How to get the book in you out on to the shelves
Successful authors talk to Claire Coughlan about clinching that crucial 'first book' deal
EVERYONE has a book in them, so the saying goes. Once you can tap away at a keyboard, or scratch words on to a page, you could potentially be the next Cecelia Ahern, or Roddy Doyle, or Marian Keyes. Of course, this is true up to a point. All of the above authors wouldn't be where they are today if they hadn't once decided to have a go themselves.
However, novelist Joseph O'Connor gives the following advice on www.writing.ie, a must-read resource for aspiring and established writers alike: "Writing isn't easy. It's like singing: most people think they can do it, and most people can, a little, but doing it beautifully doesn't come naturally to most of us. We have to work at it."
For debut Irish authors Claire McGowan, Kathleen MacMahon and Sarah Crossan, who have all had their first novels published this year to critical and commercial success, the first novel they wrote wasn't necessarily the one that got published. In fact, all three had previously honed their craft with an unpublished novel before signing their book deals.
Claire McGowan, whose crime novel, The Fall, was published by Headline in February, had already written lots of other things for years. "I think it's quite unusual to get your actual first book published," she says. She began writing The Fall while she was waiting for agents to get back to her on her previous novel and she completed it in three months. Claire, an Oxford graduate, says that entering competitions is an effective way for unpublished writers to get noticed. When she found out that the prestigious Dylan Thomas Prize was running a competition for unpublished writers under the age of 30, she decided to enter with The Fall, even though the closing date was that day.
However, it was being short-listed in this competition that gained her the attention of her agent, Francesca Barrie, of London-based agency Johnson & Alcock.
"I had positive reactions to the first book but it was 'no' in the end," she says. "And one of the other agents took six months getting back to me and I thought, 'I have to do something else.'
"When The Fall was short- listed, it was covered in all the book-trade press, so I suddenly got all these agents and editors contacting me. I'd gone from me contacting agents and -- well, they will look at it eventually but it goes into a pile and they may not read it for months -- to suddenly they were coming to find me and asking to see the book."
Kathleen MacMahon, author of This is How it Ends, which was published by Sphere in April, is in the enviable position of having had her book in the number one spot in the Irish Original Fiction charts for five weeks running. Not bad going for someone who initially struggled to show her work to anyone else, let alone an agent.
"It's a really big jump because it's such a solitary thing -- you're used to sitting at a table by yourself, going over and over your work and fighting with voices in your head, going: 'you're wasting your time, nobody's going to want to read this, you're going to make a fool of yourself'," she says.
"You're trying to dispel those voices and find some kind of level of common sense, which is some kind of judgment of your own work, which is some way objective. And it is possible to reach that, to a certain extent. If I hadn't got to that point, I wouldn't have sent it to anybody."
This is How it Ends was actually Kathleen's second novel. The first came close to being published, but Kathleen admits she wasn't quite ready for that at the time.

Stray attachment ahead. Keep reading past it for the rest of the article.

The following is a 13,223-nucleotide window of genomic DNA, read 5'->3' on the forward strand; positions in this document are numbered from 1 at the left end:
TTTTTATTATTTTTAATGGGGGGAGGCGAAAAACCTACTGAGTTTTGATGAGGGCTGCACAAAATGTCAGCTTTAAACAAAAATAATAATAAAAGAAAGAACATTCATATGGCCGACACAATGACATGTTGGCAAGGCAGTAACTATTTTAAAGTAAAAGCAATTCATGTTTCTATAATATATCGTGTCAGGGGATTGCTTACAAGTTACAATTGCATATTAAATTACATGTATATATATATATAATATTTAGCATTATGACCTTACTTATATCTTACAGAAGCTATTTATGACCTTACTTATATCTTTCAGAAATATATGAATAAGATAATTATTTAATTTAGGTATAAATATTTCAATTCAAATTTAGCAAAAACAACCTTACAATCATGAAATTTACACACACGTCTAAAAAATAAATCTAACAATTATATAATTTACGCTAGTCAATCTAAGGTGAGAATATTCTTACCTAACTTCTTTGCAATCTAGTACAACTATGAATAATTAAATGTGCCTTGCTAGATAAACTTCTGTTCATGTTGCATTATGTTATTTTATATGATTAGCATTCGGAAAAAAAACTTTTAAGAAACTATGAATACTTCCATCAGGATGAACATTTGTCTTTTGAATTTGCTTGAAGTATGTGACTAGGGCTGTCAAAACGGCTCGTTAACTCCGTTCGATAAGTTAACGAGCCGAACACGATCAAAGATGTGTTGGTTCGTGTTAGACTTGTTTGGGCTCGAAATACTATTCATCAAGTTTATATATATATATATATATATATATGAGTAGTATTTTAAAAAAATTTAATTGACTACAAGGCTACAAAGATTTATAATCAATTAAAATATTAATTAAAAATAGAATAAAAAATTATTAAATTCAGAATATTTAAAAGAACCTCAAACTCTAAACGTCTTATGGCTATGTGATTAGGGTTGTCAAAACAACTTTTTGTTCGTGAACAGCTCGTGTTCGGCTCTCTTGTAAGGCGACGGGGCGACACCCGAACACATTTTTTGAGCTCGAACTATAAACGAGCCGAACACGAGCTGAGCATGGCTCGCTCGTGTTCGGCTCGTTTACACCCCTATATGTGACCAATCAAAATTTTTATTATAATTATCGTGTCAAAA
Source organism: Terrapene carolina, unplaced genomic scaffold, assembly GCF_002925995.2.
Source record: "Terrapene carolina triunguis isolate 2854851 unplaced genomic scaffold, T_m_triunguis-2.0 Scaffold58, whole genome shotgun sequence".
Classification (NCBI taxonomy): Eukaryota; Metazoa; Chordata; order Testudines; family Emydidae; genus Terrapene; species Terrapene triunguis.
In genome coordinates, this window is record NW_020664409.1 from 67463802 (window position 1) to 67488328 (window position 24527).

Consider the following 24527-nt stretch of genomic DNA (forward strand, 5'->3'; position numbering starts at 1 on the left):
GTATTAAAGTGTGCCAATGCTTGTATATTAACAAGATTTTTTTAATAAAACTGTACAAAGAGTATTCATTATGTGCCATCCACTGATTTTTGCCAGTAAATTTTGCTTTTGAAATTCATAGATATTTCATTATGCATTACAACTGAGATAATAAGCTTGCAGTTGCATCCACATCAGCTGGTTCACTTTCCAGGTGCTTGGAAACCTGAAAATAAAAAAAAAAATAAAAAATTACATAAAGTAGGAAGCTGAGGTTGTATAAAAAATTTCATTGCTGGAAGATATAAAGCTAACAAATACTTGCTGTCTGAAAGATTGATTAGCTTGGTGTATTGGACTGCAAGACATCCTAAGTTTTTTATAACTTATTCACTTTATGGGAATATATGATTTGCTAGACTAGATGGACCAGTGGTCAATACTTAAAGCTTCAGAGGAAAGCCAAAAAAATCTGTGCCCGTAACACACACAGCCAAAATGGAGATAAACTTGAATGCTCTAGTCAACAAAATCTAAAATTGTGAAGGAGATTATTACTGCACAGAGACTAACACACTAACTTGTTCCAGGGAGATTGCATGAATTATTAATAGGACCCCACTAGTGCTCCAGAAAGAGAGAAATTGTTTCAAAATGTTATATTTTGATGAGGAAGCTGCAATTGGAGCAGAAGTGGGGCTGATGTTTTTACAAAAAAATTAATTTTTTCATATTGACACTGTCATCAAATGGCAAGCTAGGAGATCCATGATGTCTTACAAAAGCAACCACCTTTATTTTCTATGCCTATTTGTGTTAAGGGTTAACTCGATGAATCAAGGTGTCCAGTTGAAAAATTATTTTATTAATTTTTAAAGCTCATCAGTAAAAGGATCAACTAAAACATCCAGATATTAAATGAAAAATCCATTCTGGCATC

"I'd written one very slowly over a long period of time because my kids were smaller and it was more difficult to find time," she explains. "I think it was me testing out whether I could write a novel or not. And I learnt a lot from that; I learnt that I could."
Some authors say that writing itself is a chore, but Kathleen, who is taking a year's sabbatical from her career as a journalist with RTE, says she thoroughly enjoyed the process.
"That wasn't ever something that I had to force myself to do," she remembers. "I seized on quiet times. Because of the nature of my life, which is unpredictable, I would work in stops and starts, which can be frustrating. But what it meant was, where I did get a chance to write, that was a joy.
"Then life would intervene, either I'd be very busy at work, or a child would come down with a cold and everything would go out the window for a few days. So it meant actually that instead of being a duty, the writing was a treat."
Irish-born debut author Sarah Crossan had her first children's book, The Weight of Water, published by Bloomsbury, the publishers who helped make JK Rowling's name, back in January. Sarah had, similarly to Claire and Kathleen, previously completed an unpublished novel -- for adults -- before she wrote The Weight of Water, the book that landed her an agent and publisher.
However, Sarah admits that even getting a major publishing deal doesn't automatically dispel the self-doubt and trepidation that plagues all writers. "I think it was submitted in November, although it wasn't until January that I got the Bloomsbury offer. I was teaching at the time, and I took the phone call in my car so I could make any noises that I needed to make; I couldn't make them with the kids around," she says.
"It was funny because Julia [Churchill, her agent] said to me on the phone, 'are you all right?' Something happened to me, for just a moment, and I said, 'no, I'm fine.' And it was this horror that came over me for a few minutes of 'oh my God, now people are actually going to be reading what I've written'. So even though I was so delighted and excited, especially because it was Bloomsbury, I had a little bit of trepidation. It's euphoria, but that's also mixed with self-doubt."
Sunday Indo Living